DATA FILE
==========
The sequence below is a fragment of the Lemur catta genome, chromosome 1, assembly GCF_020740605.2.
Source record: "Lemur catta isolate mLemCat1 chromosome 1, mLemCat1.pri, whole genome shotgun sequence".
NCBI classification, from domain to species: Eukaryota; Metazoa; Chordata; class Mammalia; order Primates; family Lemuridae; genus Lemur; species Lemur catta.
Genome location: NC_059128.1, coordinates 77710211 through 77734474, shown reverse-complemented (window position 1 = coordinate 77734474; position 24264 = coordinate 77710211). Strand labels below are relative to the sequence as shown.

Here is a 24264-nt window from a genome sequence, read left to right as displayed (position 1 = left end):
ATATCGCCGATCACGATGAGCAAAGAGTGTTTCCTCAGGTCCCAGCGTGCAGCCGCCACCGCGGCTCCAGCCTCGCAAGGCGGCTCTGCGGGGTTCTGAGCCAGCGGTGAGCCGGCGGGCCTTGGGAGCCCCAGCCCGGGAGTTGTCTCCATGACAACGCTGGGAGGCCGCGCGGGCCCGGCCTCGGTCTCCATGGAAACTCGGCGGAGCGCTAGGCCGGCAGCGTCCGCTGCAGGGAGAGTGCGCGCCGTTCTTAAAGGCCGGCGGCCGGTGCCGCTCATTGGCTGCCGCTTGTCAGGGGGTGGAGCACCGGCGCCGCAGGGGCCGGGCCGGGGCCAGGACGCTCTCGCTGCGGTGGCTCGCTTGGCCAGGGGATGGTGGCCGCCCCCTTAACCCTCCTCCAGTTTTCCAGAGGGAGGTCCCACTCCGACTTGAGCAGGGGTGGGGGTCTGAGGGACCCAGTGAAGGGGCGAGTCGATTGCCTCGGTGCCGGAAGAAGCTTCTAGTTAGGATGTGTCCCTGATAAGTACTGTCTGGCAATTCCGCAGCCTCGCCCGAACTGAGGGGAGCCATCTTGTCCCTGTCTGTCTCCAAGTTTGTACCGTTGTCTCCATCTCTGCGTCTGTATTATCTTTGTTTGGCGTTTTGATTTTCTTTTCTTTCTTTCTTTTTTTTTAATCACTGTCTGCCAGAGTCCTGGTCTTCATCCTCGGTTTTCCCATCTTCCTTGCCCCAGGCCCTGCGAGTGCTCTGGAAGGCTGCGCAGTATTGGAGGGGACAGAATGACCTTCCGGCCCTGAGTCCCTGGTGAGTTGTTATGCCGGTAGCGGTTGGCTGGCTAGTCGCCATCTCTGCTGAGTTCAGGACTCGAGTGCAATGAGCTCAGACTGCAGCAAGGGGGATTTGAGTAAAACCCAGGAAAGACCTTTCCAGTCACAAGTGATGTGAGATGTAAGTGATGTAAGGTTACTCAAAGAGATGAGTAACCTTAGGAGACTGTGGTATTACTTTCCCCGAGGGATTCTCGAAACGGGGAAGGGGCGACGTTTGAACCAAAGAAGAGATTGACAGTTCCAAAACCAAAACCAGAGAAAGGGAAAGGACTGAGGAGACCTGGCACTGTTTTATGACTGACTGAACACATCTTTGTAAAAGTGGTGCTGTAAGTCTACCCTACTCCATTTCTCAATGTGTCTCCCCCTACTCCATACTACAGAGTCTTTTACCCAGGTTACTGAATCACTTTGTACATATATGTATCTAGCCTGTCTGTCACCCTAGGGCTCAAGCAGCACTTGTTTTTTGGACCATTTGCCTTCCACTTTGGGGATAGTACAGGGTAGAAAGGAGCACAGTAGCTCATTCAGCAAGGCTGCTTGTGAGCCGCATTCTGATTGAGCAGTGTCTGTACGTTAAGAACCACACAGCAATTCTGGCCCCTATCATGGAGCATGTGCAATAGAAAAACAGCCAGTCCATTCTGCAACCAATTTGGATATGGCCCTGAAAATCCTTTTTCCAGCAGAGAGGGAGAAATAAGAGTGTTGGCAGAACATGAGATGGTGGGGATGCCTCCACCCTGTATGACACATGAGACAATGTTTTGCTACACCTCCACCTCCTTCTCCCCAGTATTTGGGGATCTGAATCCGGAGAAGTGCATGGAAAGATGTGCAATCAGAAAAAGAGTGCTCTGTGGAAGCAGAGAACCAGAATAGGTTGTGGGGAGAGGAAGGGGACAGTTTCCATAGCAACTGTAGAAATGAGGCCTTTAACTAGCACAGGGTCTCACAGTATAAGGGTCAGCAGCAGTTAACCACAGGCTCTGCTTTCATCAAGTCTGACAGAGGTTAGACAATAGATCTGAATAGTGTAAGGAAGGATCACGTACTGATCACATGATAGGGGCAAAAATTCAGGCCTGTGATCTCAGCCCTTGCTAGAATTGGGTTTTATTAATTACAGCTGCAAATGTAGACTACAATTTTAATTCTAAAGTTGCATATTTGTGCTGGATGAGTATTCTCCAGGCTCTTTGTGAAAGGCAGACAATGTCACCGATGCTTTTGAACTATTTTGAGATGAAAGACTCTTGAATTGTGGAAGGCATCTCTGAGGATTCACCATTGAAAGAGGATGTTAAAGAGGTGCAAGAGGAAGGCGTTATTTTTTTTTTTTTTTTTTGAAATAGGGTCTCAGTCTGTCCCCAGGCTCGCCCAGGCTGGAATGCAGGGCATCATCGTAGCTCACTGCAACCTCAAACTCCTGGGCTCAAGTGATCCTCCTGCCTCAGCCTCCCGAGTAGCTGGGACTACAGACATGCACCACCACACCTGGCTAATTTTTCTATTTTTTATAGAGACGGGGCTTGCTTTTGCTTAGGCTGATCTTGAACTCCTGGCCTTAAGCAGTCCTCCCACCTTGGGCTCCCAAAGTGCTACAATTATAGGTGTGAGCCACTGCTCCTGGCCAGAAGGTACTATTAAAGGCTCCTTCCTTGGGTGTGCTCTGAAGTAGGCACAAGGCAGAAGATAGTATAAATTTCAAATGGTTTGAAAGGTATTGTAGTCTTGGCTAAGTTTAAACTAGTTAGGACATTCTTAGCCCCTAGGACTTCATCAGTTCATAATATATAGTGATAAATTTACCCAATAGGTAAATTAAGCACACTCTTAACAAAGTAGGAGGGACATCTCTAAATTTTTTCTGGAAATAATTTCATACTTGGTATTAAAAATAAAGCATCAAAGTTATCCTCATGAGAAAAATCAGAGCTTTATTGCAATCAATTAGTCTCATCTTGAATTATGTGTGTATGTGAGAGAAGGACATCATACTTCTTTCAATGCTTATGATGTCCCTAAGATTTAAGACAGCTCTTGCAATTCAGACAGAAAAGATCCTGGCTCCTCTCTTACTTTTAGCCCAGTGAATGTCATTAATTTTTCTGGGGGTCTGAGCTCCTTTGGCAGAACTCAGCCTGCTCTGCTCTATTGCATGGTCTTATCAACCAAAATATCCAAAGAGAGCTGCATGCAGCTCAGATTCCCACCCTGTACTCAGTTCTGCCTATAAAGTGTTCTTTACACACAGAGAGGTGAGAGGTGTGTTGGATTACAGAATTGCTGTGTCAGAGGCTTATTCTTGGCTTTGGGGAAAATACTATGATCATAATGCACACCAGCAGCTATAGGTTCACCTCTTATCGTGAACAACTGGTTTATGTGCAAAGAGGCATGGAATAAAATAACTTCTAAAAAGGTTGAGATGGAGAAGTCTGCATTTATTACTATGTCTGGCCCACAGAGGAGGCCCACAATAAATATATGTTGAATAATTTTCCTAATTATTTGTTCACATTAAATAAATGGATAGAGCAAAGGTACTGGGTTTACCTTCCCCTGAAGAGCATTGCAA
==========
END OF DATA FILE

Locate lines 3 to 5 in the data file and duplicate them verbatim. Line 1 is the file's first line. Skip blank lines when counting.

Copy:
NCBI classification, from domain to species: Eukaryota; Metazoa; Chordata; class Mammalia; order Primates; family Lemuridae; genus Lemur; species Lemur catta.
Genome location: NC_059128.1, coordinates 77710211 through 77734474, shown reverse-complemented (window position 1 = coordinate 77734474; position 24264 = coordinate 77710211). Strand labels below are relative to the sequence as shown.

Here is a 24264-nt window from a genome sequence, read left to right as displayed (position 1 = left end):